Space 2040 The Future of Global Space Economy

Space 2040 | The Future of the Global Space Economy [English Version]

Space is an issue that conjures up the imagination like almost no other. But what will the global space economy look like in 2040? How much will it cost to access space? Will there be space manufacturing? Will humans have landed on Mars? Will space debris prevent access to orbit? And how can businesses benefit from the space sector?

Study Summary

This study, utilizing the Delphi method, predicts the condition of the space economy by 2040, focusing on six major domains: technologies, infrastructure, policy, ecology, exploration, and business models. A remarkable advancement is the emergence of fully reusable megalaunchers in the late 2020s, facilitating a diversification in the design, volume, and application of spacecraft. This development reduces launch costs significantly, broadening space accessibility to new participants, including enterprises previously uninvolved in space.

Furthermore, megalaunchers will enable spacecraft maintenance, repair, and refueling operations, extending their lifespan and aiding in space debris mitigation. Future spacecraft are projected to operate more autonomously due to the importance of AI, requiring less human intervention and making space more approachable.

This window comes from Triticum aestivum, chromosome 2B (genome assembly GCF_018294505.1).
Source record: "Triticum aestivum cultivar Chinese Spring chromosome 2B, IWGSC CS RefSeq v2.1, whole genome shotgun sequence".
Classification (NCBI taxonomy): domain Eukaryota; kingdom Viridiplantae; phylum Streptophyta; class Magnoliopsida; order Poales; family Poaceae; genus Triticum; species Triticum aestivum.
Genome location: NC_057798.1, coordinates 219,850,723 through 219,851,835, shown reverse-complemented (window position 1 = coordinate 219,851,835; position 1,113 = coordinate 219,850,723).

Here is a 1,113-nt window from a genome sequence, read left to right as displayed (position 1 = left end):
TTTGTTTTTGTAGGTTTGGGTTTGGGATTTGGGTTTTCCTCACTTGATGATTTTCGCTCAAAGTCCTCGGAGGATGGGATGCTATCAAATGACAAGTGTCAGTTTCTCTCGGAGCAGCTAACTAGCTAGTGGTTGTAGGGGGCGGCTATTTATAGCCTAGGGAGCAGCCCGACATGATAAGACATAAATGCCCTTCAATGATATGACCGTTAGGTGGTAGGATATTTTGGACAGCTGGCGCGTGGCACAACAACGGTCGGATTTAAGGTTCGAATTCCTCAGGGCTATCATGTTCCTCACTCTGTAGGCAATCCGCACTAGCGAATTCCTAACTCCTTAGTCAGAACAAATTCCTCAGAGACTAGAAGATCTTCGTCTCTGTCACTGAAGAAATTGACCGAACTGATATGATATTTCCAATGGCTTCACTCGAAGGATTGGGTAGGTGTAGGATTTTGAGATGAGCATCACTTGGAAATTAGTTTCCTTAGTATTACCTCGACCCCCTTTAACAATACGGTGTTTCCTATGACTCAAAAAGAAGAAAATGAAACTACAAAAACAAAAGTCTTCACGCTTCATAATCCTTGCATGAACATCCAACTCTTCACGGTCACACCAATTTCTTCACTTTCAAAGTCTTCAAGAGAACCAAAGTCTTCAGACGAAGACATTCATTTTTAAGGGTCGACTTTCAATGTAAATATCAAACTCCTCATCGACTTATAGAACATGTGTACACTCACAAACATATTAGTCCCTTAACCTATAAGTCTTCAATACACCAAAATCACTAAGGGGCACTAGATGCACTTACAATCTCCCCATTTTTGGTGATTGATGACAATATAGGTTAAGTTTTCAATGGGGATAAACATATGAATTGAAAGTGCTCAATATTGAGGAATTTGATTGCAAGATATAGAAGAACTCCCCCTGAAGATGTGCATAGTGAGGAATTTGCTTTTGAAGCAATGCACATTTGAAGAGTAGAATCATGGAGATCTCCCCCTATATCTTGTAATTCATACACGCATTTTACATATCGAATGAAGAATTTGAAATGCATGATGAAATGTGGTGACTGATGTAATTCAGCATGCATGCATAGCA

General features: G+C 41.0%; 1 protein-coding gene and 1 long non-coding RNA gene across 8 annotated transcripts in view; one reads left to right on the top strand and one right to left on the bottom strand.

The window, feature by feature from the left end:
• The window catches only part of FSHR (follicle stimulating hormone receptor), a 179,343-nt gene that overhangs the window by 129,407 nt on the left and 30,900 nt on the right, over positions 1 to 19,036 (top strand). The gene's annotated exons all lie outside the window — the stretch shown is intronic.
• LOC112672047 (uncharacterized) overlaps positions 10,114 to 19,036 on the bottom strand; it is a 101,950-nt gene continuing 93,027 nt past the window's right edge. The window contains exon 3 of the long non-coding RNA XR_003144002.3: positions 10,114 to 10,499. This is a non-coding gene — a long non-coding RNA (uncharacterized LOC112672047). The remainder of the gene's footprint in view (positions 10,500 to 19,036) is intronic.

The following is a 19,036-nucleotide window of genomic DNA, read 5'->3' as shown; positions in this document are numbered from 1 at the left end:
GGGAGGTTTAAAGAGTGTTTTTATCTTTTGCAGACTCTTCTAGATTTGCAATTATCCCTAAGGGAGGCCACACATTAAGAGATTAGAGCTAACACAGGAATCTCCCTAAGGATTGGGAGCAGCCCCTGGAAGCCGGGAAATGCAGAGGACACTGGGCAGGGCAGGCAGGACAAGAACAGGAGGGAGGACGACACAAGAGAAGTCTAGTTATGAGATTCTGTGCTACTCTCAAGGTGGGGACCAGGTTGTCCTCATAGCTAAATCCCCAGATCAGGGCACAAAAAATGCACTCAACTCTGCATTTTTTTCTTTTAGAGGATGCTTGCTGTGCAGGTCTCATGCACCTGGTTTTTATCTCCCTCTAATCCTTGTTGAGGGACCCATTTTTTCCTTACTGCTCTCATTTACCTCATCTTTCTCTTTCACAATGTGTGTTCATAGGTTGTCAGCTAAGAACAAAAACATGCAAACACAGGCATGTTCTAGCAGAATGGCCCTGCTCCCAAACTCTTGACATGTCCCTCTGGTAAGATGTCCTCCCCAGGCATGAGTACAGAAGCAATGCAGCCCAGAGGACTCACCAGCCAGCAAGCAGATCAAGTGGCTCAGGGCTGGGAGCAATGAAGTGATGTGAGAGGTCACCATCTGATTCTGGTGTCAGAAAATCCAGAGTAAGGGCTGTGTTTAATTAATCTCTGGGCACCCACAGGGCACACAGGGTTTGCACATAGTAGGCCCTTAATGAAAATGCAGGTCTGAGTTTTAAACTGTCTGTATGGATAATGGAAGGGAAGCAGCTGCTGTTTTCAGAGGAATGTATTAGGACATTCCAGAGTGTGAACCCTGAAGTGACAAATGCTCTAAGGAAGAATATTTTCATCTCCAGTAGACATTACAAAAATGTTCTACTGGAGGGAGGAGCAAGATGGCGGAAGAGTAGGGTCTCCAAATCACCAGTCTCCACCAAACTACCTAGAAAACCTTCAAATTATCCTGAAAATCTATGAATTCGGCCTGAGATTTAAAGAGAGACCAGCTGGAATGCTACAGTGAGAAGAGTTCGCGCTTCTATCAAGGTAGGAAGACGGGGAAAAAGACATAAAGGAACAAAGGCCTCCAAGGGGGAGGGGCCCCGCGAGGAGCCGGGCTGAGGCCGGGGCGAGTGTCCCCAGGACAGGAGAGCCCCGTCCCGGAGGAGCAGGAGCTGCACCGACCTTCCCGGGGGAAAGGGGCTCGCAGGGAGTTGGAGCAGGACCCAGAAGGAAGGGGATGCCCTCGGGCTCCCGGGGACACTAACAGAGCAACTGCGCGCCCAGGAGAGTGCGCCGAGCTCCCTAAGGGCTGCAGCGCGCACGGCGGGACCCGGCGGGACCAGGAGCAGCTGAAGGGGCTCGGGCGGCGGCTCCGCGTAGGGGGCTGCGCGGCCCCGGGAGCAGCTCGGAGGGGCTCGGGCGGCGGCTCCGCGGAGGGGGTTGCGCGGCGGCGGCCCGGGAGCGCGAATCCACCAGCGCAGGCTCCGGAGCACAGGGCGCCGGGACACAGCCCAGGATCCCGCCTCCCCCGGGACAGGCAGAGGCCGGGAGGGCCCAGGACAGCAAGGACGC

The study also highlights the development of space infrastructure such as private space stations and manufacturing facilities in cislunar space. These advancements are made possible due to the increased accessibility of low earth orbit, leading to a migration of some ground-based computing infrastructure to space.

Simultaneously, the political landscape in space reflects international relations, with a renewed space race between the US and China. As commercial activities supersede state initiatives, medium-sized powers will gain space capabilities akin to today's major powers.

The rise in spacecraft number and the emergence of service-based business models necessitate comprehensive space traffic management. Climate change and space debris growth provide impetus for sustainability and regeneration discourse in the space sector.

The study also predicts a return to the Moon by humans in the late 2020s, with a US-led lunar base expected by 2040. Probes to Jupiter and Saturn's icy moons, and planet-hunting space telescopes, will provide enhanced understanding of extraterrestrial life.

By 2040, the space economy's total value is anticipated to surpass $1 trillion, with a growing diversification of actors in space and a shift towards space-as-a-service business models. This study illuminates how emerging space business models, such as debris removal and space manufacturing, will play a greater role in everyday life.

Author: Dr Harald Köpping Athanasopoulos, Senior Strategic Foresight Consultant
Date of Completion: June 2023